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Boone County wind farm regulations face vote this week 

Credit:  By Ellie Marshall | Columbia Missourian | Nov 2, 2021 | www.columbiamissourian.com ~~

After over two years in the making, regulations on wind farms could be put in place in Boone County.

The regulations are expected to be voted on by the Boone County Commission at its Thursday meeting.

There have been several changes to the original draft that was passed by the county Planning and Zoning Commission in June. The newest draft includes changes in definitions, intent and purpose; visual impact assessment; visual impacts; and abandonment.

“The changes are the result of public comment received by the county commission, at public hearings and in written form and staff research,” said Bill Florea, the county’s director of resource management.

“In my opinion, this is a set of regulations that enables wind farms to be applied for and potentially developed in Boone County but within the context of the geographic and social values of the county,” Florea said.

The topic of wind farms in Boone County has been heavily debated. Multiple public hearings were held around the county to hear community members’ thoughts.

“The public has had a ton of opportunities to speak, both pro and con,” said District II Commissioner Janet Thompson. “It’s been a long process, but it’s been a good process.”

“We’re very fortunate we’ve had excellent folks in our Resource Management Department that have listened to all of that, and then collated all of the information to make adjustments,” she said.

Still, some believe the proposed regulations are too restrictive.

One group that has been outspoken about this is Renew Missouri, a 501©(3) nonprofit committed to ensure accessible clean energy for all Missourians.

“What is being proposed is nothing short of a wind farm ban,” said James Owen, executive director of Renew Missouri.

According to Owen, the three main areas that make these ordinances a ban are the requirement to distance turbines away from property lines, the requirement to gather signatures from property owners near potential wind farms and the height requirements.

“The ordinances are so restrictive that they operate as a ban,” Owen said. “As an example, the analysis done by the county does not indicate whether more than one turbine could be installed per identified site.

“Minutes from P&Z meetings include discussion that siting a single wind turbine would require a property to have nearly 500 acres. A commercial wind farm cannot be built if regulations require each turbine to have such a large amount of space. Even setting aside other problematic provisions, the setbacks alone in the proposed regulations prohibit commercial wind development in the county.

“Renew Missouri has presented Boone County with suggestions on how these ordinances can be made more reasonable,” he added. “Those have been ignored.”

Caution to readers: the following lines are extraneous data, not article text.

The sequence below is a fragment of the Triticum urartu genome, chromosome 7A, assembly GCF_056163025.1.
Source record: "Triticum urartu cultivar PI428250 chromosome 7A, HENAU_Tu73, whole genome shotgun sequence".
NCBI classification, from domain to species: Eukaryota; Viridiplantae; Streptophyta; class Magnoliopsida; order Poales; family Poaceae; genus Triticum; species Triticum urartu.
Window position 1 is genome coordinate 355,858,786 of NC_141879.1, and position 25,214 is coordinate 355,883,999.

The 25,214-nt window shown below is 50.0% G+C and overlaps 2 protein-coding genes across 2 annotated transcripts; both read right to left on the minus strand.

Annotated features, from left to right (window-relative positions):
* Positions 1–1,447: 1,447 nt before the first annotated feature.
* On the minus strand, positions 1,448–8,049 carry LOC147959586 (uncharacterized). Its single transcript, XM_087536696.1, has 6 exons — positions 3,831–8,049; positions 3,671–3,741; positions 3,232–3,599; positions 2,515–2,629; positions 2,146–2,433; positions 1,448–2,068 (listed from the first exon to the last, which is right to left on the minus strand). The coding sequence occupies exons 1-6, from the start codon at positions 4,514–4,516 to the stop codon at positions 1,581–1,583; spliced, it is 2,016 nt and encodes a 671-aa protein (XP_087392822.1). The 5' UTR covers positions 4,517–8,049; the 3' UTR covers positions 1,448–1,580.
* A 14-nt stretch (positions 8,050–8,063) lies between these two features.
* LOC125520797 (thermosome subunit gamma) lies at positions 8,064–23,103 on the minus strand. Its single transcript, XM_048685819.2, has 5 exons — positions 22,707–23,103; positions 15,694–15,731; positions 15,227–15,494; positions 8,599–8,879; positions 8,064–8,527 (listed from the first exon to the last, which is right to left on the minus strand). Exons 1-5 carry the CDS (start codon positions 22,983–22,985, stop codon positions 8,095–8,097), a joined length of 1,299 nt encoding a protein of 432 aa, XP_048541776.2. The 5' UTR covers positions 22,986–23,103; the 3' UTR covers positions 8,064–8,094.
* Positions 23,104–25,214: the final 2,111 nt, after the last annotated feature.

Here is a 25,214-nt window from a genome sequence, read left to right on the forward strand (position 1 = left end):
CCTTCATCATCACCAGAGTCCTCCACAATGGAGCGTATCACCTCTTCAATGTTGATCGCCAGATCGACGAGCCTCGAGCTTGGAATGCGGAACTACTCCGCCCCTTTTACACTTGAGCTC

Despite this, Owen does believe in some type of regulation.

“I want to be clear: Renew Missouri does not oppose wind regulations,” he said. “We support reasonable regulations. As does the wind farm industry. That is not what these do.”

Proponents of wind farms, like Owen, believe there are more benefits to wind farms than only producing clean energy.

“The land where these wind turbines can go are going to see additional income,” Owen said. “That’s the great thing about wind turbines, right? Like, cattle can still graze there, crops can still be raised, and this is just extra money.”

In addition, he noted that wind farms are taxed at a higher level than regular farmland.

“The revenue that comes from property taxes goes to schools, goes to roads, goes to infrastructure,” Owen said. “That is money that goes into our community.”

The wind farm industry would also bring more jobs to Boone County, according to Owen.

“Wind technician is one of the fastest-growing jobs in the country. It’s one of the fastest-growing jobs in the state. That’s a source of stability for jobs in this area,” said Owen.

Source:  By Ellie Marshall | Columbia Missourian | Nov 2, 2021 | www.columbiamissourian.com

This article is the work of the source indicated. Any opinions expressed in it are not necessarily those of National Wind Watch.

The copyright of this article resides with the author or publisher indicated. As part of its noncommercial educational effort to present the environmental, social, scientific, and economic issues of large-scale wind power development to a global audience seeking such information, National Wind Watch endeavors to observe “fair use” as provided for in section 107 of U.S. Copyright Law and similar “fair dealing” provisions of the copyright laws of other nations. Send requests to excerpt, general inquiries, and comments via e-mail.

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